NB: Lou will be presenting ‘How to Interview Like a Journalist’ as part of the Teenage Boot Camp.
A writer who can’t interview is like a fisherman who doesn’t know how cast a line. It’s an essential element of gathering information; novelists, screenwriters, journos and memoirists all have to discover how to draw ideas and details out of people.
And what’s the best way to learn? By watching (or listening or reading)! I’ve compiled a list of the best interviewers in existence.
This multi-talented producer/journalist/creative director/man was at the helm of Enough Rope, an interview show which ran on ABC 2002 – 2008. His guests included celebrities as well as ordinary people. There is something about Denton that made every person reveal themselves and get raw in front of a live audience.
Why he’s rad: His eyes. Who wouldn’t want to pour out their story into those sparkling wells?
Watch him in action: Chatting to award-winning journalist Chris Masters about his daughter, who was diagnosed with cancer.
Leigh Sales is the bad-ass host of The 7.30 Report who is unafraid of taking on the Prime Minister. She is always ready for conflict and refuses to allow politicians to skim over issues; it’s almost as if she’s the only person in Australia who can hold the big guys to account. Sales has interrogated Scott Morrison, Joe Hockey, union leaders, and Burmese rights activist, Aung San Suu Kyi.
Why she’s rad: This is one woman who isn’t afraid to ask the hard questions.
Watch her in action: Drilling Tony Abbott.
Primarily a print journalist, Benjamin Law is the author of Gaysia, an exploration of gay subcultures in Asia. He has also written some phenomenal pieces for The Monthly and Good Weekend, like this piece on sexual abuse between siblings, or the profile on Pauline Hanson. He is also hilarious and has an exceptionally vulgar sense of humour so in short: you should all read him.
Why he’s rad: Law’s talent lies in exposing the humanity of every person, while still treating them with the utmost respect. Even the baddies.
Read him in action: Talking to meth users for Good Weekend.
While I may be the only 25-year-old I know who has Classic FM preset in my car radio, I’m not the only person who is a huge fan of Margaret Throsby. Her interviews are broadcast Australia-wide on Radio National, and she’s on at noon every weekday in Adelaide. My lady MT knows the goss. Every person she speaks to has achieved much in their lives, and Throsby seems to know more about them than they do.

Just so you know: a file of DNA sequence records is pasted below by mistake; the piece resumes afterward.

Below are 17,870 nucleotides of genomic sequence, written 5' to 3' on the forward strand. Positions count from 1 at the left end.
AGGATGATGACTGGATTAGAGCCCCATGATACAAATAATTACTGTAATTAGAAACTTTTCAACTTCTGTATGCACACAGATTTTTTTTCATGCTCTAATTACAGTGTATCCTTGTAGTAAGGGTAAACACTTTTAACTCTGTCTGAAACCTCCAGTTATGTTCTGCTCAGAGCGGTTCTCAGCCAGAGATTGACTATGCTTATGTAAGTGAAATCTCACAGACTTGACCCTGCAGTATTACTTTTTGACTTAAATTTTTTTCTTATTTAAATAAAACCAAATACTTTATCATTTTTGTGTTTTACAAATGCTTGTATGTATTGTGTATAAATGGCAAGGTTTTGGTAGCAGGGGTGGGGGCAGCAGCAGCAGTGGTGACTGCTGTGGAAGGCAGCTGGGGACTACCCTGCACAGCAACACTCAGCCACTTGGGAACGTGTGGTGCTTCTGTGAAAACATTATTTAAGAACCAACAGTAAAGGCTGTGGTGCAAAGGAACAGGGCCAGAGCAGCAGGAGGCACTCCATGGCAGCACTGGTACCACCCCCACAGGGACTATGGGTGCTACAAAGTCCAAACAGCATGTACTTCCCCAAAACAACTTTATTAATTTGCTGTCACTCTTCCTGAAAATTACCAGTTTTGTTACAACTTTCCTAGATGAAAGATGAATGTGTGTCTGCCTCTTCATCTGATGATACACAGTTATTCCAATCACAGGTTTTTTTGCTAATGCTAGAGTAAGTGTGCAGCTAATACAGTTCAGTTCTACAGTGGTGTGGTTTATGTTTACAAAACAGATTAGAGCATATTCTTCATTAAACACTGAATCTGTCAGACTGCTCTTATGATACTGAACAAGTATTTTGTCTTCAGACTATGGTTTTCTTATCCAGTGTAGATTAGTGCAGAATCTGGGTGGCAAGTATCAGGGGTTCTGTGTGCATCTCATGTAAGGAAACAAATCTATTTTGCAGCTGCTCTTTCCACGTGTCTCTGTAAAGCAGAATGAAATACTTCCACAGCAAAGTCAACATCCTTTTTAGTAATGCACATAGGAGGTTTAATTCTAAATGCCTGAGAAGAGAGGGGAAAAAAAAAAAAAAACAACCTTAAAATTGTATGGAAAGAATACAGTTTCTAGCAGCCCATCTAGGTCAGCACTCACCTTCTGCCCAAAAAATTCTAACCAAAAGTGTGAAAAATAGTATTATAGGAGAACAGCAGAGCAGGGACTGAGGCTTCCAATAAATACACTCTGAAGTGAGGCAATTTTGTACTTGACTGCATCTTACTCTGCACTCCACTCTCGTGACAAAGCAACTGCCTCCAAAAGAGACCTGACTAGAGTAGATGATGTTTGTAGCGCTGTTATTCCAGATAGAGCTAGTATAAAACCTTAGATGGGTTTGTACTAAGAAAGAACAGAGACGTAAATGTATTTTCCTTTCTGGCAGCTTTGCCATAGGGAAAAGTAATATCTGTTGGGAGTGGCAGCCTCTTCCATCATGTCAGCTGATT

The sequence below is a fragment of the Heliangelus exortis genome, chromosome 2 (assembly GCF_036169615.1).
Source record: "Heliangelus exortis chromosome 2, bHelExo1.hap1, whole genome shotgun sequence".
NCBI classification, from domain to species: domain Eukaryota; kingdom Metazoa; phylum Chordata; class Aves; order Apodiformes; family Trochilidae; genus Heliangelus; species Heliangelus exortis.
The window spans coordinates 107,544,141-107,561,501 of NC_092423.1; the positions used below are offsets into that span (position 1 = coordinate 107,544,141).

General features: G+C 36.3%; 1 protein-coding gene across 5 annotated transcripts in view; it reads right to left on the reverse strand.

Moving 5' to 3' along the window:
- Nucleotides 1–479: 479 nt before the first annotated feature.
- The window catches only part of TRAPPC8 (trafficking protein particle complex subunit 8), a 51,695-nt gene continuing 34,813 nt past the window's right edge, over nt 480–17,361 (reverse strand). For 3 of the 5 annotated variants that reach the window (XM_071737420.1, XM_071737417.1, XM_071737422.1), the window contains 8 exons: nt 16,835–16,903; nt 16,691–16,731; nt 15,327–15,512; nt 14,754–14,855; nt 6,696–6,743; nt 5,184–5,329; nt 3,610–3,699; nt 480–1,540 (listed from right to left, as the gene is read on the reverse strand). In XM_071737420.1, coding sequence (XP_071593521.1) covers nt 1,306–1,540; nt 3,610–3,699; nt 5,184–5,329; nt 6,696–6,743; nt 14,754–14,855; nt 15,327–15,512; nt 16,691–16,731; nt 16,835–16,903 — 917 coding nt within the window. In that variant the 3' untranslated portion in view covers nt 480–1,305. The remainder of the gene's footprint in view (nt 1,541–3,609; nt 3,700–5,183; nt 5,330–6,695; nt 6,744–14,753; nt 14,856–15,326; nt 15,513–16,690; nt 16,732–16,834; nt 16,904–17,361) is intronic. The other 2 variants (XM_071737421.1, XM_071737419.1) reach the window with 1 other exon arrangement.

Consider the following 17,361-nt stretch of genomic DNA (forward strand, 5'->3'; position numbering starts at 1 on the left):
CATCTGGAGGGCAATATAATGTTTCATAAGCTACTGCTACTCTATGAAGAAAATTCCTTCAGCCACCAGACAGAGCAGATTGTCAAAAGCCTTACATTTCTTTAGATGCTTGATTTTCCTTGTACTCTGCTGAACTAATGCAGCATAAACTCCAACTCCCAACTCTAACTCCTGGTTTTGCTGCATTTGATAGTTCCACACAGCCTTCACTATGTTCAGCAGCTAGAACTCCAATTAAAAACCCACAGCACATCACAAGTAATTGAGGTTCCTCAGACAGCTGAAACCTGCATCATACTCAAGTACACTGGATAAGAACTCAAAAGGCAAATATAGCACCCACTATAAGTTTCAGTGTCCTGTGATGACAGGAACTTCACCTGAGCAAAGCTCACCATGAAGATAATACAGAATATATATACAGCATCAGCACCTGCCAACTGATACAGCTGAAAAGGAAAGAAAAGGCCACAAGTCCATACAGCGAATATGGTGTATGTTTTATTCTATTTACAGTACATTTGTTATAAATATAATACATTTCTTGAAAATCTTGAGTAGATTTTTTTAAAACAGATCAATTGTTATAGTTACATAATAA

Why she’s rad: She KNOWS EVERYTHING. Also: her voice is really nice to listen to. She could tell me a bedtime story if she likes.
Listen to her in action: Talking to blind marathon runner and disability advocate lawyer, Richard Bernstein.
Ira Glass is the host and producer of much-applauded US radio show, This American Life. Damn, does he know narrative. He is adept in detecting the essentials of a story and draws them out, slow and sure like a magician’s handkerchief, until we are hanging on the edge of our seat wondering if the locksmith did, in fact, unlock the door to the pretty stranger’s sports car.
Why he’s rad: Glass knows what fine details lead to a fascinating story.
Listen to him in action: Getting to know drug court in Georgia.
The host of Triple J’s current affairs program Hack runs every weekday at 5.30pm. Interviewees invited on the show could be experts or MPs or young listeners calling in. Hack is excellent at getting perspectives from the street.
Why he’s rad: The show only runs for half an hour, people, and the 6pm news don’t stop for no one. Someone has to crack the whip. Tilley interrupts politicians, ranters and raconteurs in fine style.
Listen to him in action: Examining dating, gender and power.
What? You’ve never heard of Louis Theroux? The BBC journo who went to America to talk to all the crazy people? The man who spent time with a family from Westboro Baptist Church? Who stayed at a legal brothel in Nevada? Whether you know him or not, there’s no arguing: Theroux has truly perfected the poker face. He arranges his features carefully when a subject is incredibly racist or hateful, and nods thoughtfully. It makes the interviewee feel safe, and allows them to truly reveal their prejudice.
Why he’s rad: He knows how to make people feel like he’s on their side.
Watch him in action: Spending time with ‘The Most Hated Family in America‘.
Lou Heinrich (@shahouley) writes about pop culture and women. The Books Editor for Lip Mag, she’s been published in Daily Life, The Big Issue, Killings, and Writers Bloc. She spent a large part of August meeting authors at Melbourne Writers Festival.